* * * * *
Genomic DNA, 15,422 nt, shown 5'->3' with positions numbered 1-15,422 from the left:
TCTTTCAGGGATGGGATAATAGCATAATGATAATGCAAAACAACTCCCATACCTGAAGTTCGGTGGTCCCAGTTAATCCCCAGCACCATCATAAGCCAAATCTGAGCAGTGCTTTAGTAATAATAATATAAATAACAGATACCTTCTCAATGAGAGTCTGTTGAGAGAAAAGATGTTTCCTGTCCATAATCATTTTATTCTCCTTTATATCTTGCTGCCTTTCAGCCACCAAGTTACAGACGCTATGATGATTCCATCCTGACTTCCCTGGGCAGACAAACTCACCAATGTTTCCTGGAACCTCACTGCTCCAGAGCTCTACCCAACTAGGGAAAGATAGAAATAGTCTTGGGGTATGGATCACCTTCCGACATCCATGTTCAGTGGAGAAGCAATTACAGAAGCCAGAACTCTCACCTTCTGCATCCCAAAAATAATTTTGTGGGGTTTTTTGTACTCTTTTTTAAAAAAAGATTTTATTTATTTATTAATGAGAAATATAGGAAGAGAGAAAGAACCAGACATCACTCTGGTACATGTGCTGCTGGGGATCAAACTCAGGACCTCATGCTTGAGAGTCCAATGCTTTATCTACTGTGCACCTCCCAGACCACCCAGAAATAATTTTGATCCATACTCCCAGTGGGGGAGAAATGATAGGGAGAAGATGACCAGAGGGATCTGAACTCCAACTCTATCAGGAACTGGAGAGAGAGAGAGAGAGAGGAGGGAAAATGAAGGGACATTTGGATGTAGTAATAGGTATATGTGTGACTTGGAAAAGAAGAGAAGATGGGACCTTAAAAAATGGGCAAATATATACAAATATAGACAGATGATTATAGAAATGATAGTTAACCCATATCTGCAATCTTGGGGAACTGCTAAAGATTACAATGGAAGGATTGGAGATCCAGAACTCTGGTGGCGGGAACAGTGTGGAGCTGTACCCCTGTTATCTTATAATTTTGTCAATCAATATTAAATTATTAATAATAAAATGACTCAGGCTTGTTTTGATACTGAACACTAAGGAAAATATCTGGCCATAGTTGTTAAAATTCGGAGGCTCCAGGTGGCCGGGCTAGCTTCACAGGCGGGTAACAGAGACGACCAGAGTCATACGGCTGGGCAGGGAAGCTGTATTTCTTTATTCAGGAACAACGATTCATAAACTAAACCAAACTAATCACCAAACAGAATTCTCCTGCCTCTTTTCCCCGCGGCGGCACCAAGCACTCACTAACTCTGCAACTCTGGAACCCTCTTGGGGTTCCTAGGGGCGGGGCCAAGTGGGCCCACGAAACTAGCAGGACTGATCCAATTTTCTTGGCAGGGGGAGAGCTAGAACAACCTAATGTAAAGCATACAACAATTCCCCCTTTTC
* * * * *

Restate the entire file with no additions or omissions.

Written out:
Genomic DNA, 15,422 nt, shown 5'->3' with positions numbered 1-15,422 from the left:
TCTTTCAGGGATGGGATAATAGCATAATGATAATGCAAAACAACTCCCATACCTGAAGTTCGGTGGTCCCAGTTAATCCCCAGCACCATCATAAGCCAAATCTGAGCAGTGCTTTAGTAATAATAATATAAATAACAGATACCTTCTCAATGAGAGTCTGTTGAGAGAAAAGATGTTTCCTGTCCATAATCATTTTATTCTCCTTTATATCTTGCTGCCTTTCAGCCACCAAGTTACAGACGCTATGATGATTCCATCCTGACTTCCCTGGGCAGACAAACTCACCAATGTTTCCTGGAACCTCACTGCTCCAGAGCTCTACCCAACTAGGGAAAGATAGAAATAGTCTTGGGGTATGGATCACCTTCCGACATCCATGTTCAGTGGAGAAGCAATTACAGAAGCCAGAACTCTCACCTTCTGCATCCCAAAAATAATTTTGTGGGGTTTTTTGTACTCTTTTTTAAAAAAAGATTTTATTTATTTATTAATGAGAAATATAGGAAGAGAGAAAGAACCAGACATCACTCTGGTACATGTGCTGCTGGGGATCAAACTCAGGACCTCATGCTTGAGAGTCCAATGCTTTATCTACTGTGCACCTCCCAGACCACCCAGAAATAATTTTGATCCATACTCCCAGTGGGGGAGAAATGATAGGGAGAAGATGACCAGAGGGATCTGAACTCCAACTCTATCAGGAACTGGAGAGAGAGAGAGAGAGAGGAGGGAAAATGAAGGGACATTTGGATGTAGTAATAGGTATATGTGTGACTTGGAAAAGAAGAGAAGATGGGACCTTAAAAAATGGGCAAATATATACAAATATAGACAGATGATTATAGAAATGATAGTTAACCCATATCTGCAATCTTGGGGAACTGCTAAAGATTACAATGGAAGGATTGGAGATCCAGAACTCTGGTGGCGGGAACAGTGTGGAGCTGTACCCCTGTTATCTTATAATTTTGTCAATCAATATTAAATTATTAATAATAAAATGACTCAGGCTTGTTTTGATACTGAACACTAAGGAAAATATCTGGCCATAGTTGTTAAAATTCGGAGGCTCCAGGTGGCCGGGCTAGCTTCACAGGCGGGTAACAGAGACGACCAGAGTCATACGGCTGGGCAGGGAAGCTGTATTTCTTTATTCAGGAACAACGATTCATAAACTAAACCAAACTAATCACCAAACAGAATTCTCCTGCCTCTTTTCCCCGCGGCGGCACCAAGCACTCACTAACTCTGCAACTCTGGAACCCTCTTGGGGTTCCTAGGGGCGGGGCCAAGTGGGCCCACGAAACTAGCAGGACTGATCCAATTTTCTTGGCAGGGGGAGAGCTAGAACAACCTAATGTAAAGCATACAACAATTCCCCCTTTTC